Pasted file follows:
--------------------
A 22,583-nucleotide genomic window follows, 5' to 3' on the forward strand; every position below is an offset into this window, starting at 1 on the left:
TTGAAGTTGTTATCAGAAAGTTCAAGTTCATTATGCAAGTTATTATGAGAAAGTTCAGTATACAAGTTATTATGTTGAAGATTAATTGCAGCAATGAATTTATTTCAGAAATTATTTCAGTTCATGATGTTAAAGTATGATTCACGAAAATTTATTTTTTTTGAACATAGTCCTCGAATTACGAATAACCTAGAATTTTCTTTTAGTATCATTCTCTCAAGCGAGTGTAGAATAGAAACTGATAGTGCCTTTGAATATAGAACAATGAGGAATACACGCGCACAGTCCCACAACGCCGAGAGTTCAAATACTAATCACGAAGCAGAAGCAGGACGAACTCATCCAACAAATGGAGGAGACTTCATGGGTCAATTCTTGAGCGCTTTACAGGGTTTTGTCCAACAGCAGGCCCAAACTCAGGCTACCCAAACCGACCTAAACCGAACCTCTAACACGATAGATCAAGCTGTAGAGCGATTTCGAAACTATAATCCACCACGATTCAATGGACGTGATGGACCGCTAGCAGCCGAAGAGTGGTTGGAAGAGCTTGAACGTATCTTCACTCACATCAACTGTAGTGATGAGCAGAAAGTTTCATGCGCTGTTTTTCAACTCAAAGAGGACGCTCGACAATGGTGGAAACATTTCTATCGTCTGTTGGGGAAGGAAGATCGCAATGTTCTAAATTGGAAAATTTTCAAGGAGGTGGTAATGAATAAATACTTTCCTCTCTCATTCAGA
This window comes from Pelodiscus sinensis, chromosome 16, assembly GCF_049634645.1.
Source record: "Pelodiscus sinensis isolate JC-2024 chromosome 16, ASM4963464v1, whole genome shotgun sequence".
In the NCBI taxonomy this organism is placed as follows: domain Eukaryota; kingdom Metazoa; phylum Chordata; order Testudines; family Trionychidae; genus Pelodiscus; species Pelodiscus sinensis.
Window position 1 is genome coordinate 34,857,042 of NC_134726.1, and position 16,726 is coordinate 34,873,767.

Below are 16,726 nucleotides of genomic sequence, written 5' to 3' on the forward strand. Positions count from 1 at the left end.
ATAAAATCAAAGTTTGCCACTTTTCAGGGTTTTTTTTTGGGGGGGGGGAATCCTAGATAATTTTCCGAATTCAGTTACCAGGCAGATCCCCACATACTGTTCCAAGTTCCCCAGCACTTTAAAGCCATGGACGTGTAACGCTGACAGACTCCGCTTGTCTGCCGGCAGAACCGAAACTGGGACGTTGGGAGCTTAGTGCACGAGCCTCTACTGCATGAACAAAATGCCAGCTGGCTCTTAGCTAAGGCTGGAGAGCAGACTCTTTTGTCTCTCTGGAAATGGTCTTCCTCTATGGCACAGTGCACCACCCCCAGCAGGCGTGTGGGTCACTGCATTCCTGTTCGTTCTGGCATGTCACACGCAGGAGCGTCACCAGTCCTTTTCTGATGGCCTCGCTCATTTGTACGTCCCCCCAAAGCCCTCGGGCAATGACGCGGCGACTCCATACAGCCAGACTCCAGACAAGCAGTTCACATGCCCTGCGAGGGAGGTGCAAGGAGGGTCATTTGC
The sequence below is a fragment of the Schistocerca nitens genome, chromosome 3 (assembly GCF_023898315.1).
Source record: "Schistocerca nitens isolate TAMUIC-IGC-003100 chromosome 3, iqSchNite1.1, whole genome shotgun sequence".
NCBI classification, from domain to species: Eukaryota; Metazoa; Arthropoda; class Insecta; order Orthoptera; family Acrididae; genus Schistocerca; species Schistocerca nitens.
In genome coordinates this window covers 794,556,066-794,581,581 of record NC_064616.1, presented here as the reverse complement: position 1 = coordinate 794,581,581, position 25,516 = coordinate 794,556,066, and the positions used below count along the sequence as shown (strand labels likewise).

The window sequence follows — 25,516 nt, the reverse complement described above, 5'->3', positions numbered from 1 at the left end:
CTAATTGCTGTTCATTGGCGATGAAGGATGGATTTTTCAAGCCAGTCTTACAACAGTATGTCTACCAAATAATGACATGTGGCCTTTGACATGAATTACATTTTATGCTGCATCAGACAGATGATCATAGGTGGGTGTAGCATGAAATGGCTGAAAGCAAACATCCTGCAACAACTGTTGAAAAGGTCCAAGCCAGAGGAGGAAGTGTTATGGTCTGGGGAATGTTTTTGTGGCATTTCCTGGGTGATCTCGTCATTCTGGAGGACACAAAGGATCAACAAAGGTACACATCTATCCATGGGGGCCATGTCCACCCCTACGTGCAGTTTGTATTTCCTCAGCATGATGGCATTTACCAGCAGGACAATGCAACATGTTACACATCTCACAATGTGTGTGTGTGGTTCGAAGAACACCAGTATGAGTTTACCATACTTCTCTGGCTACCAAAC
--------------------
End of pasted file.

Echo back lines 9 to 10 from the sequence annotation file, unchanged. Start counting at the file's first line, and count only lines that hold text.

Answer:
The sequence below is a fragment of the Schistocerca nitens genome, chromosome 3 (assembly GCF_023898315.1).
Source record: "Schistocerca nitens isolate TAMUIC-IGC-003100 chromosome 3, iqSchNite1.1, whole genome shotgun sequence".